After yesterday’s meltdown on the mound, a lot of people expressed frustration with Felix, and rightfully so. He got mad that he didn’t get a pitch that he hadn’t been getting the entire game, and at best, he might get 30% of the time. In that instance, he was asking for the umpire to help him out, rather than just doing the job himself, and when he didn’t get that help, he caved, throwing a pair of bad pitches that essentially ended the game.
It was frustrating to watch. It’s the kind of thing that shouldn’t happen – not in a playoff race, not with our best pitcher on the mound.
But, reading through some people’s reactions, with comparisons to Freddy Garcia and predictions of a guy who will never live up to his hype, I realized that there’s still a need for some understanding of what Felix’s immaturity actually means for his development. So, the following is a list of performances by the 10 best pitchers in baseball today, as determined by me, during their age 21 seasons:
Johan Santana, Minnesota – 86 IP, 6.49 ERA 102 H, 54 BB, 64 K, 11 HR
Brandon Webb, U. Of Kentucky – 112 IP, 4.58 ERA, 123 H, 41 BB, 123 K, 14 HR
Roy Halladay, Syracuse (AAA) – 116 IP, 3.79 ERA, 107 H, 53 BB, 71 K, 11 HR
Jake Peavy, San Diego – 98 IP, 4.52 ERA, 106 H, 33 BB, 90 K, 11 HR
Ben Sheets, Stockton (A+) – 28 IP, 3.58 ERA, 23 HH, 14 BB, 28 K, 1 HR
Erik Bedard, Delmarva (A-) – 111 IP, 3.57 ERA, 98 H, 35 BB, 131 K, 2 HR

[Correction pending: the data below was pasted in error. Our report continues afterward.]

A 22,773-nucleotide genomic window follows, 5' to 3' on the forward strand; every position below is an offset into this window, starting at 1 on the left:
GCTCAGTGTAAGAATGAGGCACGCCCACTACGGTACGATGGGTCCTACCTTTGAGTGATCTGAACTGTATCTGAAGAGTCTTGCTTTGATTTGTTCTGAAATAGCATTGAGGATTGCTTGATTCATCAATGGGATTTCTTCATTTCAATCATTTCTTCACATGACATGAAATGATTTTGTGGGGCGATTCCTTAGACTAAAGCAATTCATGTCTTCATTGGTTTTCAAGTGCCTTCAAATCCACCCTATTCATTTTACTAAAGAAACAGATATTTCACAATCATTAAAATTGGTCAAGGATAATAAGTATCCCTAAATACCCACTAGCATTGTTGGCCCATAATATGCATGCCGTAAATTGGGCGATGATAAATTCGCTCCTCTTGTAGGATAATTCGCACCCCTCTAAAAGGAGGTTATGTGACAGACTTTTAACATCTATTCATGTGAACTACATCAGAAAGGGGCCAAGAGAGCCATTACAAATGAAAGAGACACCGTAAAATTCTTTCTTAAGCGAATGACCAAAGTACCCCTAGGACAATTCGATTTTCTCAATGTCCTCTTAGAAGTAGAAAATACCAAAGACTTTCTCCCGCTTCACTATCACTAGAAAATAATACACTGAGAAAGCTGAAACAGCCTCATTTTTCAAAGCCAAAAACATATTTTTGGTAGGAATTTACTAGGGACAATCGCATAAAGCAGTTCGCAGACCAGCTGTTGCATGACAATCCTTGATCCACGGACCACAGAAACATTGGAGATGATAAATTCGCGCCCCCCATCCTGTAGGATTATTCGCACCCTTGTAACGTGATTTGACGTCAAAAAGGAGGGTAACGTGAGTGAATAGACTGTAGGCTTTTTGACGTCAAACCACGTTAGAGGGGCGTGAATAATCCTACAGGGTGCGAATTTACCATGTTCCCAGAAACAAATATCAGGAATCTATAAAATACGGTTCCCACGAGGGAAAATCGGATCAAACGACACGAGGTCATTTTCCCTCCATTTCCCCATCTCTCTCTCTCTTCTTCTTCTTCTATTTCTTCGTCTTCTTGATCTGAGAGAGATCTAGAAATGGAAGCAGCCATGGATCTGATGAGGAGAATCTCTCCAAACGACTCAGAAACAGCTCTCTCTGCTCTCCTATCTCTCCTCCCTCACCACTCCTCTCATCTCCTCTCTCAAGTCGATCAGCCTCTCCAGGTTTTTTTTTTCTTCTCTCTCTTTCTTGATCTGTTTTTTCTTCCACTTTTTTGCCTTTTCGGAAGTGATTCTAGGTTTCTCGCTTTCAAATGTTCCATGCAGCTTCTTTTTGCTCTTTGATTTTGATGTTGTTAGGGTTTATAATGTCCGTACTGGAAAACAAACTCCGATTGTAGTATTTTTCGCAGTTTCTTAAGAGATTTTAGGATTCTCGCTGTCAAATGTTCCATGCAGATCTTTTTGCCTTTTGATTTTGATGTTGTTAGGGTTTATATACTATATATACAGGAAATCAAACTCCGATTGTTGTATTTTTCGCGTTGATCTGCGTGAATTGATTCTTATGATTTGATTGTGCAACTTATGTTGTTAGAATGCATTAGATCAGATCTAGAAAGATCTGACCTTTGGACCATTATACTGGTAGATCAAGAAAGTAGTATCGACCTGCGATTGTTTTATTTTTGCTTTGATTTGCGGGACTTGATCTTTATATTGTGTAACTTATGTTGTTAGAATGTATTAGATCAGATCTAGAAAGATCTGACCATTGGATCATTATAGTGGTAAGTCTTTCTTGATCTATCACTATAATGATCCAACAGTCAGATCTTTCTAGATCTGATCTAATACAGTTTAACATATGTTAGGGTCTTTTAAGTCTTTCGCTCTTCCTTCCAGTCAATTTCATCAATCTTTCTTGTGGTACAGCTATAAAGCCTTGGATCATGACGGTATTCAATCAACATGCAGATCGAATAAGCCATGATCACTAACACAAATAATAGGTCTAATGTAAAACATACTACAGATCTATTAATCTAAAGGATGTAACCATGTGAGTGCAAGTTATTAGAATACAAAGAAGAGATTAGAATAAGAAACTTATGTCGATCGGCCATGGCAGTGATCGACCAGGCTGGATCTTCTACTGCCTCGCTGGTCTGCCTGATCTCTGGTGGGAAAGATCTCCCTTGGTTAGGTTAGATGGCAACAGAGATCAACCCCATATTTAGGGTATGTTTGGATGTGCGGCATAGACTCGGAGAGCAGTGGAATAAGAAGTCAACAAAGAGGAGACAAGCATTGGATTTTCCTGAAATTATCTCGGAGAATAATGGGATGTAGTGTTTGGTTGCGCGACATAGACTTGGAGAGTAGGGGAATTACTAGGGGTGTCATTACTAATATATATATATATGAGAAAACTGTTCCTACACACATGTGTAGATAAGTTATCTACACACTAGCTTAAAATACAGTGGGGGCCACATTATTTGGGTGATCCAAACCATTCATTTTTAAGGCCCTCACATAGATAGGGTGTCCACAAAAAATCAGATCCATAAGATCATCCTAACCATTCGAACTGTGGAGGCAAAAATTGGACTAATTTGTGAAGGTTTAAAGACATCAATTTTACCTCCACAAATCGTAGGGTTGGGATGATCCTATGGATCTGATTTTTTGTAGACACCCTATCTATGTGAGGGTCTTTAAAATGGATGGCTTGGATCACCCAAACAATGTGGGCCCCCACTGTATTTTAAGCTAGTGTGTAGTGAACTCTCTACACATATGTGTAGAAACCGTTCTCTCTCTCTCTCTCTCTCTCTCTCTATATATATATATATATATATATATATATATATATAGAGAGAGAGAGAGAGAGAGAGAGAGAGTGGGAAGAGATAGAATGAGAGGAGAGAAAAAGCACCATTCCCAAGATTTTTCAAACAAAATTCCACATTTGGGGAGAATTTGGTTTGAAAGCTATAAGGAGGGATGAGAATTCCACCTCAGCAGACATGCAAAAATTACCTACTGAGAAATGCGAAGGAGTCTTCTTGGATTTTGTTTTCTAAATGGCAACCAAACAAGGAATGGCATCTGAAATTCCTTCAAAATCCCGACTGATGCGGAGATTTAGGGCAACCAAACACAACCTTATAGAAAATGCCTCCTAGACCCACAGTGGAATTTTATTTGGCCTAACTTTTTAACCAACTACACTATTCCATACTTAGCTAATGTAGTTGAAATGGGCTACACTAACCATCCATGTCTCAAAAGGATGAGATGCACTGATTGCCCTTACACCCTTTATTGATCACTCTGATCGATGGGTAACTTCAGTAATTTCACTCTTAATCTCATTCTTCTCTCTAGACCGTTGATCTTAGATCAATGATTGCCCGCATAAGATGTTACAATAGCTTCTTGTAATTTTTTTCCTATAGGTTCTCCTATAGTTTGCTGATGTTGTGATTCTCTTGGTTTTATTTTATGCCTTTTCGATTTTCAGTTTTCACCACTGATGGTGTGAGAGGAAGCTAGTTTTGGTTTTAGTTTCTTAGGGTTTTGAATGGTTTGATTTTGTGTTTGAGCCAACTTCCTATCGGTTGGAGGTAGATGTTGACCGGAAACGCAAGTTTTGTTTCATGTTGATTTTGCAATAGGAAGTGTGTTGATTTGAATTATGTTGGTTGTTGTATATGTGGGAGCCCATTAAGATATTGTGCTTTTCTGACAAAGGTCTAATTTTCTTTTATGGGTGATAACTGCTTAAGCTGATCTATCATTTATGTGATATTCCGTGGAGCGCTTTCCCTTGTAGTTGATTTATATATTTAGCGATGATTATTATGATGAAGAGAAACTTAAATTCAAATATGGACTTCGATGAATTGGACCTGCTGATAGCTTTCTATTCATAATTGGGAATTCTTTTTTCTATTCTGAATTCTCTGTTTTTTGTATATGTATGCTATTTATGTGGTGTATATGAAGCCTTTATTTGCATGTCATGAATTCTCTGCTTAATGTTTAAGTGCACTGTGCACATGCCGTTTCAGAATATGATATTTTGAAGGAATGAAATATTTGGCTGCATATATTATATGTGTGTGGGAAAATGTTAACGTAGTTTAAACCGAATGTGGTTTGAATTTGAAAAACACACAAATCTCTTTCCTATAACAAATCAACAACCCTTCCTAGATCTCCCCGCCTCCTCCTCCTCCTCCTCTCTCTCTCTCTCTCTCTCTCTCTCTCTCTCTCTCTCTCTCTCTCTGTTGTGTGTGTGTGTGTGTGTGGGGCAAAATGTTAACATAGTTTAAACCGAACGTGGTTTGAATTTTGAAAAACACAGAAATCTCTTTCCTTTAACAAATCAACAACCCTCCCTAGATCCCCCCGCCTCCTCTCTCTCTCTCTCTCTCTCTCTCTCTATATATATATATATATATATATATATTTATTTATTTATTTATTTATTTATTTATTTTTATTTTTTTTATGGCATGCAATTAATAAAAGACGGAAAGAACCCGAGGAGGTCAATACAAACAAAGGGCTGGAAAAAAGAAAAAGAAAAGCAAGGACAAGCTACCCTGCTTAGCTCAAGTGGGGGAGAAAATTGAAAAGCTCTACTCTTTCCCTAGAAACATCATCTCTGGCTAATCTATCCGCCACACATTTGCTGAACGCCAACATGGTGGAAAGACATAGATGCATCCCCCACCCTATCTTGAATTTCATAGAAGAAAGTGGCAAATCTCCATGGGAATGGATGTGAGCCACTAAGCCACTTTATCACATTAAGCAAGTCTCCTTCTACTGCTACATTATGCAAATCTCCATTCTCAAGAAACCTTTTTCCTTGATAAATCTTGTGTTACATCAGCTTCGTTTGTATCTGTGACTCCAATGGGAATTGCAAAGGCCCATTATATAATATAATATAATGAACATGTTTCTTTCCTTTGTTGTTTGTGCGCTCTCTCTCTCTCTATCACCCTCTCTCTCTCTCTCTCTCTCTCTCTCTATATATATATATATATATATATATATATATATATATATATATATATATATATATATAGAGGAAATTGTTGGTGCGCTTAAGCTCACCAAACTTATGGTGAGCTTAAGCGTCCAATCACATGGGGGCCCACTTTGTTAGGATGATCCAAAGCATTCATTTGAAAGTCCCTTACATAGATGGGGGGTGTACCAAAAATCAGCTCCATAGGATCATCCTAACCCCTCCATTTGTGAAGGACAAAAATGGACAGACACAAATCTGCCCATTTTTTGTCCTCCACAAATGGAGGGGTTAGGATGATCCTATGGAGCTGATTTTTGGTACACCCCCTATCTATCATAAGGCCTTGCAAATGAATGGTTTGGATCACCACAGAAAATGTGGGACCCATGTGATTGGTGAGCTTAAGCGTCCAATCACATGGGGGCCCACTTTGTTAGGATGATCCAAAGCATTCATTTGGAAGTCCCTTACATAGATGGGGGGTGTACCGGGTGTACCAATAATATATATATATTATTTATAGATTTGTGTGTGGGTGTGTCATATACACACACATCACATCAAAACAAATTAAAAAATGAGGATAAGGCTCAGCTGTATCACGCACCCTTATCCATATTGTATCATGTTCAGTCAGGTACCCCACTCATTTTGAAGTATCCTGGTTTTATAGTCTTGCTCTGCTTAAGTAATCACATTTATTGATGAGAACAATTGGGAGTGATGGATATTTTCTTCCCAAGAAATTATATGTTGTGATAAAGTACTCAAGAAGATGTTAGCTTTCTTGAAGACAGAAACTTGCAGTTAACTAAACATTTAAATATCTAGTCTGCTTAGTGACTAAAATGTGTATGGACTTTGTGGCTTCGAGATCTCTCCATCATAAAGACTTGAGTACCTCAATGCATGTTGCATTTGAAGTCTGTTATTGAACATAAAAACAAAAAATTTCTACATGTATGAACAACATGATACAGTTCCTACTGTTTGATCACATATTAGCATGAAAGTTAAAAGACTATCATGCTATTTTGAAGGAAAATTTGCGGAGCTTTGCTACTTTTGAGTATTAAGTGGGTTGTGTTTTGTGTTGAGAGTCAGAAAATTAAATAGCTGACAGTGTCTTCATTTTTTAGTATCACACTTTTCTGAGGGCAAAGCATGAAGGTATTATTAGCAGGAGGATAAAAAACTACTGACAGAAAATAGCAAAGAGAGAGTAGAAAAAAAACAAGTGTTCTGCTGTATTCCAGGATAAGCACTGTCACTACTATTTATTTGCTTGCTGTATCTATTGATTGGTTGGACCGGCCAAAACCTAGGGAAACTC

CC Sabathia, Cleveland – 180 IP, 4.39 ERA, 149 H, 95 BB, 171 K, 19 HR
Josh Beckett, Portland (AA) – 74 IP, 1.82 ERA, 50 H, 19 BB, 102 K, 8 HR
John Lackey, Lake Elsinore (A+) – 101 IP, 3.40 ERA, 94 H, 42 BB, 74 K, 9 HR
John Smoltz, Atlanta – 64 IP, 5.48 ERA, 74 H, 33 BB, 37 K, 10 HR
Now, I ask you, 24 hours after getting frustrated with Felix again, which of those players showed major league poise and composure at age 21? Only Santana, Peavy, Sabathia, and Smoltz were in the majors, and none of them were matching Felix’s success – Santana and Smoltz were downright terrible. Brandon Webb was struggling to get college hitters out, Roy Halladay was posting pedestrian numbers in Triple-A, and Ben Sheets, Erik Bedard, and John Lackey were all still in various stages of A-ball. Only Josh Beckett was having anything close to a great year, and he was doing it across three levels of the minor leagues. He did make four impressive end of the season starts… and then watched his ERA balloon up to 4.02 in the majors during his age 22 season.
Felix is ahead of every single one of these guys. All of them. At age 23, where Felix will be in two years, Roy Halladay posted the worst ERA in major league history for any pitcher who was allowed to throw more than 50 innings in a season – 10.67. He was so horrible that the Blue Jays sent him back to A-ball, had him start all over, and forced him to earn his way back to the major leagues. You think Felix is never going to get it because of his start yesterday – what on earth would you have thought of Roy Halladay in 2000?
Is Felix pitching as well as we all want him to? No, obviously not. Is he pitching as well as he’s capable of? No. Is it frustrating to watch? Of course.
But keep in mind that you’d have been frustrated watching any of the ten best pitchers in baseball at age 21, too. After a mass exodus from the Felix bandwagon yesterday, there’s plenty of leg room now. I suggest getting back on board and enjoying the ride, because Felix is still going to be a great, great pitcher – we may have assumed that he’d get there faster than he has, but that’s our fault, not his.